It’s also important to note that this is the same way I work in the room with performers. Dennis, Jon, Roger, and Femi have been essential in the development of our script and story. I’m always asking them what they are interested in.
I’ve really pushed the fighters to the front of this work. I spent two months with [the actors] going to Gleason’s three days a week to train. I really became enamored with each of them, their personalities and their connection to the material.
Rail: Dennis, what is the training like?
Dennis Allen: Intense, painful, fun, and humbling. There’s a big difference between being “in shape” and being in “fighting shape” and there is no faking it. Punching and trying not to get hit for three minutes is hard work; now try doing it for 12 rounds (Ali did it for 15) and you’ll get an idea of how hard we needed to train.
Both Tyson and Ali have stated that they hated training. Hated it. But in spite of that hate they persevered and endured it because they both were committed to the goal of being the greatest. That kind of tenacity is rare, admirable, inspiring, and damn intimidating.
Rail: Frank, I know it was a collaborative process, so tell me about the challenges of what it means to write a script in this way.
Frank Boudreaux: After our workshop rehearsal in August at Abrons Arts Center, it became clear that what we all needed (me, Reid, Laura, the actors, the video team, the sound team, etc.) was, what I call, an “expressive” script—that gives us the meaning and/or the feeling of the action.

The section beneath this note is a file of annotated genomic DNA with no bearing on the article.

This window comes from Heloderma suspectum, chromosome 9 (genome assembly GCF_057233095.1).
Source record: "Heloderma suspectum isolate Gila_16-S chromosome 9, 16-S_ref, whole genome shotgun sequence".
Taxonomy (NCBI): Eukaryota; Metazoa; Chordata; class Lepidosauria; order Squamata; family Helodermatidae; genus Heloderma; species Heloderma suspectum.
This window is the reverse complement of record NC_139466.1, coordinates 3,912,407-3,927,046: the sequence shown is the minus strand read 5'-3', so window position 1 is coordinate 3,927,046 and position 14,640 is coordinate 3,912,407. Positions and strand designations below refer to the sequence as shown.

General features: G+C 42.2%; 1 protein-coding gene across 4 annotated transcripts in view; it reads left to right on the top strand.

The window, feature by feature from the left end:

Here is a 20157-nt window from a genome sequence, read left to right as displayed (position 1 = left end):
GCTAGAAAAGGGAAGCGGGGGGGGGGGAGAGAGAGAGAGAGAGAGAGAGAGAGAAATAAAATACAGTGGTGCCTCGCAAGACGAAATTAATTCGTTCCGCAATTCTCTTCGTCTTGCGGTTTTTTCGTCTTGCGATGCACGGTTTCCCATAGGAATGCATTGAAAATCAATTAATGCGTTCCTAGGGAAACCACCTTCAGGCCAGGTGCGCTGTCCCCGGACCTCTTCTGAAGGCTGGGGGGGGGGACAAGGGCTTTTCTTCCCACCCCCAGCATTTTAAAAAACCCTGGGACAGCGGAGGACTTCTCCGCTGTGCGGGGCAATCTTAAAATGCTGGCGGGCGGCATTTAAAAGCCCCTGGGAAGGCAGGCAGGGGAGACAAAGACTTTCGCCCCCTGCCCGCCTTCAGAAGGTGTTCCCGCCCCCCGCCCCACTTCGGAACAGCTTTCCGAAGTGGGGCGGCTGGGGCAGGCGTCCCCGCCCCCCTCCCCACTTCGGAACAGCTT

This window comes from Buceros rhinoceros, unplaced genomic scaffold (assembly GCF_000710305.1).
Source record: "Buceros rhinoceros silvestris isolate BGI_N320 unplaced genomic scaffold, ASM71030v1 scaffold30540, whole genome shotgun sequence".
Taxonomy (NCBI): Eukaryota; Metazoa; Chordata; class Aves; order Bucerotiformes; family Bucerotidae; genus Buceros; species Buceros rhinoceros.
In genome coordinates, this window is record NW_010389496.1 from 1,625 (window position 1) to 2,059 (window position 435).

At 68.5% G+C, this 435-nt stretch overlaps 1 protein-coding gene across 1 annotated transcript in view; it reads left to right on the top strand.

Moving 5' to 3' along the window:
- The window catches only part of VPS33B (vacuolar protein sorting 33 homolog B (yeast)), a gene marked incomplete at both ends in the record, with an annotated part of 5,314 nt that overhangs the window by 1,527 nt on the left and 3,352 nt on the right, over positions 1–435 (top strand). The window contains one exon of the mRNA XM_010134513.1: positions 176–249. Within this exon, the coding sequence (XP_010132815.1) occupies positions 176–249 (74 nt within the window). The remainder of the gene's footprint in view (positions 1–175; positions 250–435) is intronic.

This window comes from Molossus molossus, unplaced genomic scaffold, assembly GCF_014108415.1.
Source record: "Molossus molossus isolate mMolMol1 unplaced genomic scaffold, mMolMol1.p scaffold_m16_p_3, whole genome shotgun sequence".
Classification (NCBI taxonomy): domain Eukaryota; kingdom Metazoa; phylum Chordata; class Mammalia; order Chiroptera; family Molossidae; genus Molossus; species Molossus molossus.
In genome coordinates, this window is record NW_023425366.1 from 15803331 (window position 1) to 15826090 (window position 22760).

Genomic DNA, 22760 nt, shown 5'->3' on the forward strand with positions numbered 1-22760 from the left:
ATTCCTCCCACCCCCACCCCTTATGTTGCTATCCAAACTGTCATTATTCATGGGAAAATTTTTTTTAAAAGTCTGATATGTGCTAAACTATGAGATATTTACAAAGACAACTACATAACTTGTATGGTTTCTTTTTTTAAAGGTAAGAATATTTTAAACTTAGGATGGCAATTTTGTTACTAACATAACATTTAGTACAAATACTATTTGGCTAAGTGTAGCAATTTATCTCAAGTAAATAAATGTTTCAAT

The writerly challenge of this project was to find the theatrically compelling through-line or journey inside the structure of a boxing match, and the comparison of these transcendent icons—theatrically compelling thematically, but also, formally—helping shape the forms that Reid and company have devised into a consistently surprising and revelatory experience.
But what I have written is not the whole of our text. Reid has created a coordinate “video score,” round by round, with visuals that represent every screen and clip and stat, etc. Laura and Reid have drawn out the moves of the boxers, the ref., and the screens for catching the projections in every round, too.
Rail: The play explores issues of race and intelligence. Seeing the boxers juxtaposed in this way, I saw more similarities between them than I had been aware of.
Allen: In regards to Tyson, the effects of White Supremacist Capitalist Patriarchy is a bit more covert than when Ali was growing up, but no less relevant. When I think of the two I think about how Ali had support: support from both parents, support from friends and family, and eventually a support system from Malcolm X and the Nation of Islam. That kind of constant support system is essential when you grow up in a country that basically tells you that “You ain’t shit.” Tyson never had that support system, so the tragedy of his career was inevitable. Both men are self-educated, boxing historians, and possessed introspective minds that are off the charts staggering.